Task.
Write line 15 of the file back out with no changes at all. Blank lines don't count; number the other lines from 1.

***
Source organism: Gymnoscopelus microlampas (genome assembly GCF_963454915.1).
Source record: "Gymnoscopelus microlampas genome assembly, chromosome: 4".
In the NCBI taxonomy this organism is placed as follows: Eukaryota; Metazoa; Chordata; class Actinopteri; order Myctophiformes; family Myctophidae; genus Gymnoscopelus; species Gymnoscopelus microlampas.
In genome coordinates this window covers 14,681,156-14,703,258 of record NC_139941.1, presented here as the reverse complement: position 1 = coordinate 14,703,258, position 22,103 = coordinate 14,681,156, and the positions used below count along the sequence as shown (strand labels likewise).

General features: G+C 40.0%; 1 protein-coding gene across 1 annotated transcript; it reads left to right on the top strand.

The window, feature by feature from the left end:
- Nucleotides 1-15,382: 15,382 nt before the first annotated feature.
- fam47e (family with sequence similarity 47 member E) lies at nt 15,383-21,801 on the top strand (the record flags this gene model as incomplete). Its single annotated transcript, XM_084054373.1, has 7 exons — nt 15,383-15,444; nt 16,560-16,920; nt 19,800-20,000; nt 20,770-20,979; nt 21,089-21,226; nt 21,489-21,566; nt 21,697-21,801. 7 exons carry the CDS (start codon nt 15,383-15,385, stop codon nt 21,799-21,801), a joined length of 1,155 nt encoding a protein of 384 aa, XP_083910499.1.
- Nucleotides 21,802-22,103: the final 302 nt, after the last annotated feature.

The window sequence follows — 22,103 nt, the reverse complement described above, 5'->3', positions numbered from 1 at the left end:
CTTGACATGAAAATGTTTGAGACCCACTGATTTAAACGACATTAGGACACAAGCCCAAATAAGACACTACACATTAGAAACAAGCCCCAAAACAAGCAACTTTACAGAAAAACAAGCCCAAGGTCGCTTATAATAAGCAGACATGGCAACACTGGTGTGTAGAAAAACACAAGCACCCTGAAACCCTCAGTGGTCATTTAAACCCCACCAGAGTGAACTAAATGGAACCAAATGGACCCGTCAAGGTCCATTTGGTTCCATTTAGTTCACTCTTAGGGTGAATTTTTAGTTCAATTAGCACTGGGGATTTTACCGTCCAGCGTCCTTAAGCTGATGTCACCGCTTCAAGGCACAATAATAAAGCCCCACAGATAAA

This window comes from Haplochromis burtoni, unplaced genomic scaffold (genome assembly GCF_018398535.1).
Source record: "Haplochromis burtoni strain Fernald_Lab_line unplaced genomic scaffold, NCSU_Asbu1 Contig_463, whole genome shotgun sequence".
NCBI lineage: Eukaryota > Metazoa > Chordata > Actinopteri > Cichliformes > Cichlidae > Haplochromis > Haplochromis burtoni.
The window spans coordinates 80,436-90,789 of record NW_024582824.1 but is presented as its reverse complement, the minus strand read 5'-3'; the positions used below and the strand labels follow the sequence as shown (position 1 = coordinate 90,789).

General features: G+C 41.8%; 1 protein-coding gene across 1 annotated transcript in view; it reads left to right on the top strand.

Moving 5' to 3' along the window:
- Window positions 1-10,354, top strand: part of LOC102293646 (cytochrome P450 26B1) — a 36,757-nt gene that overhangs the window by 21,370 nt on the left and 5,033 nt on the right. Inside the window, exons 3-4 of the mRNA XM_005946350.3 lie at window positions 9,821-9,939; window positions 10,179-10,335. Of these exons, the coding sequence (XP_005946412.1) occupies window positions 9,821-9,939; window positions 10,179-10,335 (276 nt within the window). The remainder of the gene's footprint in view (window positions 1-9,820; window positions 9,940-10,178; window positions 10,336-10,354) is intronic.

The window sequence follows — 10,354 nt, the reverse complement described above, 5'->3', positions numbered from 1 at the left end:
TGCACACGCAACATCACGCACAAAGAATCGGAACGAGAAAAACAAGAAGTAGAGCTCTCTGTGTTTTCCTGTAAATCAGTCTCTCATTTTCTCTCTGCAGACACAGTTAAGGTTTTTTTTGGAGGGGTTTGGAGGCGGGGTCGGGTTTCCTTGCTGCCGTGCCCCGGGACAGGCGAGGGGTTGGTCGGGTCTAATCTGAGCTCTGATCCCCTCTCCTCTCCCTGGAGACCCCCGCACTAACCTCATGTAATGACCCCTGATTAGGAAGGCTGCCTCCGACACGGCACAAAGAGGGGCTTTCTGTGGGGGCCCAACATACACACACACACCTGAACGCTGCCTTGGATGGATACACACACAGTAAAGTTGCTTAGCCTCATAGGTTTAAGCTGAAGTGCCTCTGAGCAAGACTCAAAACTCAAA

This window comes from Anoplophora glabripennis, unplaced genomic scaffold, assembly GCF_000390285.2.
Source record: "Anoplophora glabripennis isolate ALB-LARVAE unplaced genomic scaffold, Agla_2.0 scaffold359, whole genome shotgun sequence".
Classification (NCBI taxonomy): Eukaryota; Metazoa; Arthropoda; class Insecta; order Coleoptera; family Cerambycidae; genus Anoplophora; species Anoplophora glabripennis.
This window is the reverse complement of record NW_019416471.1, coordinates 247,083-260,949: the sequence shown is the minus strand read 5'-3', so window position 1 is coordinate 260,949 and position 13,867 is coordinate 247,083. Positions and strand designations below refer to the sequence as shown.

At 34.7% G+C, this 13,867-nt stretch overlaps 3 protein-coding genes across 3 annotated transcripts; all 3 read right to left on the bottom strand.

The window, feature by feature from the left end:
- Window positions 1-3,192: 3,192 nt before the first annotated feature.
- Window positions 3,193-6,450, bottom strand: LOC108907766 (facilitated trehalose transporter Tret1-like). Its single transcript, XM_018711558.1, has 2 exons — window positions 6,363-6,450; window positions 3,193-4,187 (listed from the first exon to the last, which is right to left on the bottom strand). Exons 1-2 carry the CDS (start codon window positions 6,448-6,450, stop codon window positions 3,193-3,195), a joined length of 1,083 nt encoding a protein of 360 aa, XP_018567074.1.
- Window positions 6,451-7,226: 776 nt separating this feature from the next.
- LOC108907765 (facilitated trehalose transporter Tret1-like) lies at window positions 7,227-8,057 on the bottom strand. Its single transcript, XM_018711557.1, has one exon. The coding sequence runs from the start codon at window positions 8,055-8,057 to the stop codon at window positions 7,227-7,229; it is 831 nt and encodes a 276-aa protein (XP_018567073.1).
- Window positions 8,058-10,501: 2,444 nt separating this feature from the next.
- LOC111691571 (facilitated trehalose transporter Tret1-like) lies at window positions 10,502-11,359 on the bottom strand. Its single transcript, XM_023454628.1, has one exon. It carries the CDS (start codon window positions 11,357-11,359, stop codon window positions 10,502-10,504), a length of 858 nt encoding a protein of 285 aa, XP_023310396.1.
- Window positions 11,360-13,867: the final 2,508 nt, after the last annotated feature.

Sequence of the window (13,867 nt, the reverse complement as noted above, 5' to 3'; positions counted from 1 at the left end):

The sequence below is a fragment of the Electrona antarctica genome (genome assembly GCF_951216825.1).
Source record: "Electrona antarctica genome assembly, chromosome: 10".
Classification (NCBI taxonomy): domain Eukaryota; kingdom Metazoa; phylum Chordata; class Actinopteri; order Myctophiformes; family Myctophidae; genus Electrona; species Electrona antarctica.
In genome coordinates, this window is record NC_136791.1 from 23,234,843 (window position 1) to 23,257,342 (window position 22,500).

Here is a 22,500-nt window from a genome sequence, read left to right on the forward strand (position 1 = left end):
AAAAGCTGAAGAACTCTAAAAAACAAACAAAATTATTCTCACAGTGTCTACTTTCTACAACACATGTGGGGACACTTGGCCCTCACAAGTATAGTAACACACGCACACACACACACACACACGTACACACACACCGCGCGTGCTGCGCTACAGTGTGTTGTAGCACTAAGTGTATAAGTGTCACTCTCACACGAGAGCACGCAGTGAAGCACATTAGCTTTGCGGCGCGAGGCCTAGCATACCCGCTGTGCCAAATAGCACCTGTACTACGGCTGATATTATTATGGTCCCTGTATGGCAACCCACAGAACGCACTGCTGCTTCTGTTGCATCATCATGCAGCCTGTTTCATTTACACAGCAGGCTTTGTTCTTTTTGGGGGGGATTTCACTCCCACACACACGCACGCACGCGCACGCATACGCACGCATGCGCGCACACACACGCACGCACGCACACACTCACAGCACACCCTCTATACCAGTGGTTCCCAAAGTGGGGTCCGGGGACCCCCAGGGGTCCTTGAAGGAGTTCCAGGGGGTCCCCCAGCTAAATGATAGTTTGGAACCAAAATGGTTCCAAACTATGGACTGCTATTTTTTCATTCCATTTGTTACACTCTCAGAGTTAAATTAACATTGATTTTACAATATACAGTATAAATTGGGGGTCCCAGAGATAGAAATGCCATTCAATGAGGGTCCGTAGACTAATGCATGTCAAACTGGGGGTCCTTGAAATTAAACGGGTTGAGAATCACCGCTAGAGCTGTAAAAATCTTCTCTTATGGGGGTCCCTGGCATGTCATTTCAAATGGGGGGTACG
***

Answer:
The window spans coordinates 80,436-90,789 of record NW_024582824.1 but is presented as its reverse complement, the minus strand read 5'-3'; the positions used below and the strand labels follow the sequence as shown (position 1 = coordinate 90,789).